U maps genes of diarrhea parasite

The parasite is one of the most common causes of water-borne diseases in humans in the U.S.

Geoffrey Ziezulewicz

University researchers announced this week that they have mapped out the gene sequence of a parasite that causes diarrhea in animals and humans.

The parasite, formally known as Cryptosporidium Parvum, lives in the intestines of humans and animals, and is passed via the feces of an infected person or animal, according to the Minnesota Department of Health.

It affects between 100 and 200 Minnesotans a year.

University researchers said they hope the gene sequencing will potentially lead to medicines that can combat the parasite.

Dr. Mitch Abrahamsen, a professor of veterinary medicine at the University, began sequencing the gene in 2000 with funds from the National Institutes of Health.

The parasite, also known as “crypto,” is found throughout the world and is generally acknowledged as one of the most common causes of water-based diseases in humans in the United States, according to the health department.

Symptoms include diarrhea, loose or watery stool, cramps and a low-grade fever. Symptoms last between three and 10 days and usually appear a few days after infection.

“You have to come into contact with fecal material, or the fecal material has to be in food and water and you have to ingest it,” Abrahamsen said.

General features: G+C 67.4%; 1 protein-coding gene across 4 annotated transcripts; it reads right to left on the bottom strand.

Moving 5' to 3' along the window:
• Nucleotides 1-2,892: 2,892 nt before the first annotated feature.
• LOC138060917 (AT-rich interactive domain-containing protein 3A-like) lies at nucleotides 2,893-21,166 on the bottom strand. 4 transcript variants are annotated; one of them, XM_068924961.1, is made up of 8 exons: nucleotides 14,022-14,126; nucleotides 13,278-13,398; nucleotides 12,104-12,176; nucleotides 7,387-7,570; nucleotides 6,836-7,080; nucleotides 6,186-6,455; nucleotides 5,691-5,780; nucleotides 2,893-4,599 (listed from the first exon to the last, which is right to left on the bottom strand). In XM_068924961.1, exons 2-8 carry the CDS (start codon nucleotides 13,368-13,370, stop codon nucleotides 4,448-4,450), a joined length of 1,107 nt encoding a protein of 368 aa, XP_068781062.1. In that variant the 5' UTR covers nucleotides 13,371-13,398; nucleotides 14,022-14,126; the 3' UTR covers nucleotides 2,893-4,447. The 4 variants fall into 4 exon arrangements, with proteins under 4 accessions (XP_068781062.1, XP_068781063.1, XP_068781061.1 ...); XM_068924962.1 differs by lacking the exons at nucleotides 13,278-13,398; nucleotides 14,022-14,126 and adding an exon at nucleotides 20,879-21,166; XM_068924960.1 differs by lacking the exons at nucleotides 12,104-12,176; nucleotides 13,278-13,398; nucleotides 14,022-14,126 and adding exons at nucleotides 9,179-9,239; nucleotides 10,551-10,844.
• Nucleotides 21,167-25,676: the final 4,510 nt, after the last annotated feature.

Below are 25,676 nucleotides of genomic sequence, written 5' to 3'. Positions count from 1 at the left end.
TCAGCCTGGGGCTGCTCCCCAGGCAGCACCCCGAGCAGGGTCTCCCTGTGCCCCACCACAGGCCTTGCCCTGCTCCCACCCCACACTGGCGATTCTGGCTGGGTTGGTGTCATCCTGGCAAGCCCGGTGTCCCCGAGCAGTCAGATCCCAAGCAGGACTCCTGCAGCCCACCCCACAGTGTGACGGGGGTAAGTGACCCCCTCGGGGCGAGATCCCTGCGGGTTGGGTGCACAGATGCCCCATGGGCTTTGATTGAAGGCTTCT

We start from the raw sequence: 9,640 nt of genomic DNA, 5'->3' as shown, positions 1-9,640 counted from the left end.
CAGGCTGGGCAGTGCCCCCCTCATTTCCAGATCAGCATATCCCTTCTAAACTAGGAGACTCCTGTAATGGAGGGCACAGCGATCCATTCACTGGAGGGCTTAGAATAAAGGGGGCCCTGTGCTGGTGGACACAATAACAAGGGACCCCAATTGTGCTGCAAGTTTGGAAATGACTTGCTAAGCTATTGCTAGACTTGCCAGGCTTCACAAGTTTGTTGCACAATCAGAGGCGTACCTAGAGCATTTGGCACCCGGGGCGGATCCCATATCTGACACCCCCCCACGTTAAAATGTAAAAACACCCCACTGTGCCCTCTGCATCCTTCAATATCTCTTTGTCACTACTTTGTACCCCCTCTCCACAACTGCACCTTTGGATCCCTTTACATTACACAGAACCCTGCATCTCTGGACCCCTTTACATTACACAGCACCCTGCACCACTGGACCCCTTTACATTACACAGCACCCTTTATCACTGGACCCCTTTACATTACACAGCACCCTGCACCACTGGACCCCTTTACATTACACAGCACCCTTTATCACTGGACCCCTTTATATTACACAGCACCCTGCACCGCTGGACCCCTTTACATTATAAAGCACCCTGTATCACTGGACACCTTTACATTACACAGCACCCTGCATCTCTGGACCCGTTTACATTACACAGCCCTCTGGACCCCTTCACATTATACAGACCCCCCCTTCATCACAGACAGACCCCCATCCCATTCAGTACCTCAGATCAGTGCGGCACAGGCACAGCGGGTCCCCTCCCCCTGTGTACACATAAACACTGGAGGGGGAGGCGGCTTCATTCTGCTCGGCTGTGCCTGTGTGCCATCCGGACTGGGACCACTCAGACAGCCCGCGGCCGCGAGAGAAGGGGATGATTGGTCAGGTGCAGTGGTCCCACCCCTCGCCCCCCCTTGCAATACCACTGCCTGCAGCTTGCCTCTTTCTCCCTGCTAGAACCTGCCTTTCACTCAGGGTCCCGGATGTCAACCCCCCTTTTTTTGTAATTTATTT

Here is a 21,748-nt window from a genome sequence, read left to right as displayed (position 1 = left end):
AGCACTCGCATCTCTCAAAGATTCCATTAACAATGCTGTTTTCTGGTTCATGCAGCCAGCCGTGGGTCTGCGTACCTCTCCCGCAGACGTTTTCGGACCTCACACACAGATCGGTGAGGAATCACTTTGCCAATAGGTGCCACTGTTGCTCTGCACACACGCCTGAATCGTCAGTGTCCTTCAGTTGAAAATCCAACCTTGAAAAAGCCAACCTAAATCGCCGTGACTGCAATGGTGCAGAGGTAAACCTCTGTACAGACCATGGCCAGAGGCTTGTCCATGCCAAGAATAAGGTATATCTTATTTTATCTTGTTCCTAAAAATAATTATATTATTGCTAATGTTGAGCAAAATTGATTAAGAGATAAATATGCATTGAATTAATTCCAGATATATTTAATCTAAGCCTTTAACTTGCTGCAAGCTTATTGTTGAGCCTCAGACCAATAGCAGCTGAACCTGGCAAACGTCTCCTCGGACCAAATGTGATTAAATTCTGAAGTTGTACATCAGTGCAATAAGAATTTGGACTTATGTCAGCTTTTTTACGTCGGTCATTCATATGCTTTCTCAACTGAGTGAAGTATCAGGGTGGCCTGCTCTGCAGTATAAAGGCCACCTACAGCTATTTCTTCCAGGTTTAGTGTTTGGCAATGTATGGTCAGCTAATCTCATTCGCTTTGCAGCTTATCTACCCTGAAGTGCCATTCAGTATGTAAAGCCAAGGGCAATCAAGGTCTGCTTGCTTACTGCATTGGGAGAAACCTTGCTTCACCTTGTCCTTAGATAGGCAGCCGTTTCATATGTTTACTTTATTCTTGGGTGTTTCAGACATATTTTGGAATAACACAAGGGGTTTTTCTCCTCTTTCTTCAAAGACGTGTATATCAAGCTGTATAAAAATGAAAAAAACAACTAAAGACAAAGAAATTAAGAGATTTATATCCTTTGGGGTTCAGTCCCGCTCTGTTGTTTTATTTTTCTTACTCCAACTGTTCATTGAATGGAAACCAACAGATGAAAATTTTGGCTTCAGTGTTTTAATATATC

The parasite is a bigger problem for people with AIDS and weakened immune systems because the body cannot fight off the parasite and the symptoms can last longer and become more problematic, he said.

“There is a lot of interest in why these parasites cause these problems,” Abrahamsen said.

People who contract the parasite can usually recover by taking it easy and rehydrating themselves, he said.

The parasite has an outer shell that allows it to survive outside a host body for long periods of time, he said. It is also very resistant to normal chlorine disinfection used to clean water.

“Apples could get sprayed with contaminated irrigation water and get contaminated,” he said of one of the ways people ingest the parasite.

The Minnesota Zoo saw a human outbreak of the parasite in 1997, according to the U.S. Centers for Disease Control and Prevention.

More than 360 children reported symptoms after playing in a fountain at the zoo. The CDC believes children in the pool ingested a child’s fecal matter, causing the outbreak.

The parasite is so microscopic that ingestion in that kind of situation is not difficult, Abrahamsen said.

To prevent animal to animal or animal to human transmission of the parasite, the Minnesota Zoo isolates young calves and other farm animals when they are most likely to ingest the parasite, said Dr. Jim Rasmussen, senior veterinarian at the zoo.

“We don’t let patrons bottle feed our calves anymore because it’s the younger animals that usually shed it,” Rasmussen said. “As their immune system is developing, they go through a period of infection.”

He said quarantines treat outbreaks, which have not been severe.

Despite the low level of fatality from the parasite, developing ways to combat it could prevent sickness for many people and animals, Abrahamsen said.

“It’s nasty for everybody. But if you’re a normal individual, you won’t die,” he said. “But you’ll wish you were dead for about three days. If you want to get one of your friends good, put some (of the parasite) in their water.”